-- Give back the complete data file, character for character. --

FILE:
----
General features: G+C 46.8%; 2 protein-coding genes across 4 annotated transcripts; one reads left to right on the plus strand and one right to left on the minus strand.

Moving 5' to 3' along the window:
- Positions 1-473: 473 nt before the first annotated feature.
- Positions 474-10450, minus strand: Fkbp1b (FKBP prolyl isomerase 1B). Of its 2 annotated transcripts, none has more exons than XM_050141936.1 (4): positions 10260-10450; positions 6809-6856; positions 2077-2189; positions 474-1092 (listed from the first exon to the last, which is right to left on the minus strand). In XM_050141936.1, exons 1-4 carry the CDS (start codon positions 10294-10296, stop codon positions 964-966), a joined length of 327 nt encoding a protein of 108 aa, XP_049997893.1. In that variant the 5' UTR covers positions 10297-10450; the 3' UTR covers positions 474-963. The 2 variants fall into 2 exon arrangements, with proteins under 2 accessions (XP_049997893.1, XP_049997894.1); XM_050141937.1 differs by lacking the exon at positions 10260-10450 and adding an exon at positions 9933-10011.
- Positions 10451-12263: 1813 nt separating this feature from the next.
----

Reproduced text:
General features: G+C 46.8%; 2 protein-coding genes across 4 annotated transcripts; one reads left to right on the plus strand and one right to left on the minus strand.

Moving 5' to 3' along the window:
- Positions 1-473: 473 nt before the first annotated feature.
- Positions 474-10450, minus strand: Fkbp1b (FKBP prolyl isomerase 1B). Of its 2 annotated transcripts, none has more exons than XM_050141936.1 (4): positions 10260-10450; positions 6809-6856; positions 2077-2189; positions 474-1092 (listed from the first exon to the last, which is right to left on the minus strand). In XM_050141936.1, exons 1-4 carry the CDS (start codon positions 10294-10296, stop codon positions 964-966), a joined length of 327 nt encoding a protein of 108 aa, XP_049997893.1. In that variant the 5' UTR covers positions 10297-10450; the 3' UTR covers positions 474-963. The 2 variants fall into 2 exon arrangements, with proteins under 2 accessions (XP_049997893.1, XP_049997894.1); XM_050141937.1 differs by lacking the exon at positions 10260-10450 and adding an exon at positions 9933-10011.
- Positions 10451-12263: 1813 nt separating this feature from the next.